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I have a NSObject class "MyItem" that holds several instance variables, among them a mapPoint declared in (MyMapPoint *)mapPoint. I use this MKMapPoint to add annotations to a MKMapView. The NSMutablearray "allItems" holds all items.

int all =[allItems count];
int i =0;    
for (i=0; i<all; i++) {

MyItem *p = [allItems objectAtIndex:i];
[mYView addAnnotation:[p mapPoint]];

This works perfect. I get a map full of pins where the items were registered. Also, I get a bubble when I push the pin, which gives title and subtitle. I have also managed to add a callout to the console.

NSLog (@"bubble is pushed");

which also works fine.

Problem: When I push the bubble, I want (to begin with) the console to log the full description of the actuall item the pin represents. Is there any sample code that traces back the to full MyItem? It seems like the pin has no recollection of its origin. All help, samplecode and links to samplecode will be heavilly appriciated.

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What sort of stuff do you want to log? The pin won't magically print out all of its properties... –  Imirak Aug 8 '12 at 16:06
    
MyItem holds several instancevariables, basically NSStrings that contains information about the Item, but also some images. I was really hoping for some magic, but realise I have to get my feet back to ground. –  Tom Tallak Solbu Aug 9 '12 at 6:19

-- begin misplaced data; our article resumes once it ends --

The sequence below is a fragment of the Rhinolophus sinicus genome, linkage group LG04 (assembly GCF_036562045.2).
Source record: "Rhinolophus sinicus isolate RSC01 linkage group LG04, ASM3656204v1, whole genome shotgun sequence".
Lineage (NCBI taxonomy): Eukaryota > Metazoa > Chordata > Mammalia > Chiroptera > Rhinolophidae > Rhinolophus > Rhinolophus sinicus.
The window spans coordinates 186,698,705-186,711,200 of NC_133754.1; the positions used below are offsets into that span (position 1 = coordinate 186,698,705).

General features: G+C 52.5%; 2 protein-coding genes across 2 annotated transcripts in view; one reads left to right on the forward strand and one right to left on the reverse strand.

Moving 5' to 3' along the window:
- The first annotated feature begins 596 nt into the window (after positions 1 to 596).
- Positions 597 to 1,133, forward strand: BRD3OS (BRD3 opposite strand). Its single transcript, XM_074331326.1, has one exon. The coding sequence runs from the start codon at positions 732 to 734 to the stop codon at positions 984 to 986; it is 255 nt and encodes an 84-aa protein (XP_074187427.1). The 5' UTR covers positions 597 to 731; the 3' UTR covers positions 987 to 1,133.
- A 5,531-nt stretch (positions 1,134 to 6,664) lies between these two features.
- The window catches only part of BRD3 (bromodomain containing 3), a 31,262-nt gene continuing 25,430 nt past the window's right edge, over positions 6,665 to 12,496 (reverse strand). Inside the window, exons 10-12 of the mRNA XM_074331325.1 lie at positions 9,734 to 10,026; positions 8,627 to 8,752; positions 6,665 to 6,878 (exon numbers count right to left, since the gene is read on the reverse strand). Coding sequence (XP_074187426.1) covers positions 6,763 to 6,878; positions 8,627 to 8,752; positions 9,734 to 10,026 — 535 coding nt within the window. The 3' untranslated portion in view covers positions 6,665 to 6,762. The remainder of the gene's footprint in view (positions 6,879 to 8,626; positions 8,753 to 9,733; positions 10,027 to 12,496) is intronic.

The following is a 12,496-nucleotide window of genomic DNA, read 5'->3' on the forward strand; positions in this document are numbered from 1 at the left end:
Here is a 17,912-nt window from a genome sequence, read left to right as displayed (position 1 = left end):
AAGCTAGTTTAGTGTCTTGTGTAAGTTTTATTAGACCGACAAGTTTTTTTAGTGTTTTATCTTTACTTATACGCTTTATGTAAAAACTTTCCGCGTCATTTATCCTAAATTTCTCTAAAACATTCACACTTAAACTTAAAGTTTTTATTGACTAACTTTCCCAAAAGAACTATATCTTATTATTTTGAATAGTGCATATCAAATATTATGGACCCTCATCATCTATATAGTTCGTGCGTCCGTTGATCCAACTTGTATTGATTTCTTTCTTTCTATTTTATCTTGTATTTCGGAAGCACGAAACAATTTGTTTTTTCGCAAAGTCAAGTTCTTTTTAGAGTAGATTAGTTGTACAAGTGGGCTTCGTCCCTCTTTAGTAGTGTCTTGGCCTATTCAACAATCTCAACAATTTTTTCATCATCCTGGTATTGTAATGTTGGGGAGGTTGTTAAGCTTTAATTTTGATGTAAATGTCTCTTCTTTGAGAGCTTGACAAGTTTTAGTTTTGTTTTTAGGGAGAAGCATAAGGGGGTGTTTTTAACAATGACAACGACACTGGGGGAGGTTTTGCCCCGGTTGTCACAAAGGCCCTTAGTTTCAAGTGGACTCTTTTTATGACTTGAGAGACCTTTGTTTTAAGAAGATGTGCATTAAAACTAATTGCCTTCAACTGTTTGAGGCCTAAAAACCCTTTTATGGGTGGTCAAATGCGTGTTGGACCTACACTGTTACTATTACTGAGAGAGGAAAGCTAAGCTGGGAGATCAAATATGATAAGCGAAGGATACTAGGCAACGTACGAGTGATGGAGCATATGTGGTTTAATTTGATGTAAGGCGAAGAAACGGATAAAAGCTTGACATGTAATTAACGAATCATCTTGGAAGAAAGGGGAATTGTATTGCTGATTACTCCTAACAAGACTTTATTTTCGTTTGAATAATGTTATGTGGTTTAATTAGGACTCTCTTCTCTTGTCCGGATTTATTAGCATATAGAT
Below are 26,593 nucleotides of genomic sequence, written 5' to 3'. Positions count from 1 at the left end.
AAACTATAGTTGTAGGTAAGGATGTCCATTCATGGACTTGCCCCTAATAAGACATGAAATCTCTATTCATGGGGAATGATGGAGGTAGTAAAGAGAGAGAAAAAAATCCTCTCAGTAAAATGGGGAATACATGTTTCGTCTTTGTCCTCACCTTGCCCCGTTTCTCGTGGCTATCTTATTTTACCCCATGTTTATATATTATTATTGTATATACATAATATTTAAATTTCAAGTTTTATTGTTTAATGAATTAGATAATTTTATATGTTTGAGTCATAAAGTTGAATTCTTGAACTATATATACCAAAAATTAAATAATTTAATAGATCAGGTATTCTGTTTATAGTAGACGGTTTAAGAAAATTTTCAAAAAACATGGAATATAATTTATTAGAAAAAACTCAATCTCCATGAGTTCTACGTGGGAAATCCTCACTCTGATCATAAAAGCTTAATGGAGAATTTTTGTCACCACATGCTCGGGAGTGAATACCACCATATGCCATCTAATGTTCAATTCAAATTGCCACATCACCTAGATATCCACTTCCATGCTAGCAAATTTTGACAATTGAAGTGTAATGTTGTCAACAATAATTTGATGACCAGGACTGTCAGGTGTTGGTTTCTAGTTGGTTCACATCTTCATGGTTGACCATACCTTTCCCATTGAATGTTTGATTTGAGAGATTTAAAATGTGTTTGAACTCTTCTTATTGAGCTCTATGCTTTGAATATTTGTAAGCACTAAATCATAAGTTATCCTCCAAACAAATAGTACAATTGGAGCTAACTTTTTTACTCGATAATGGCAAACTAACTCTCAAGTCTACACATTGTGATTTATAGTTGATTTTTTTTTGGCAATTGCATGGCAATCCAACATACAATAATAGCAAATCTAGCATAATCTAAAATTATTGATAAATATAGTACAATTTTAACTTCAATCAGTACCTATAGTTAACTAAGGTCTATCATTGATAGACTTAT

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1 Answer

up vote 1 down vote accepted

It sounds like you've got a separate type for your annotations (i.e. whatever is returned by the -mapPoint method). An easier way to deal with this is to implement the MKAnnotation protocol directly in your MyItem class. That way, instead of:

[mYView addAnnotation:[p mapPoint]];

you can just say:

[mYView addAnnotation:p];

By adopting MKAnnotation in your data object, you get direct access to the data you need when the user taps an annotation view.

Another way to go, of course, is to stash a pointer back to your data object in you annotation. That can make more sense if your data objects are large, or if you have very many of them. It doesn't even really have to be an actual object pointer -- you just need to store some piece of information in your annotation that lets you later recover the data object. So, for example, you might include an identifier in your annotation. When the user taps the annotation view, you use the identifier to retrieve the associated data from your data store.

Short answer: You're responsible for connecting your annotations to your data; the framework doesn't do it for you.

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Thank you very much. This was very helpfull. If I got it correctly, I make a subclass of MKAnnotationView as an instance variable in MyItem. –  Tom Tallak Solbu Aug 9 '12 at 6:08
    
Like "MKAnnotationView *mapPoint"? –  Tom Tallak Solbu Aug 9 '12 at 6:17
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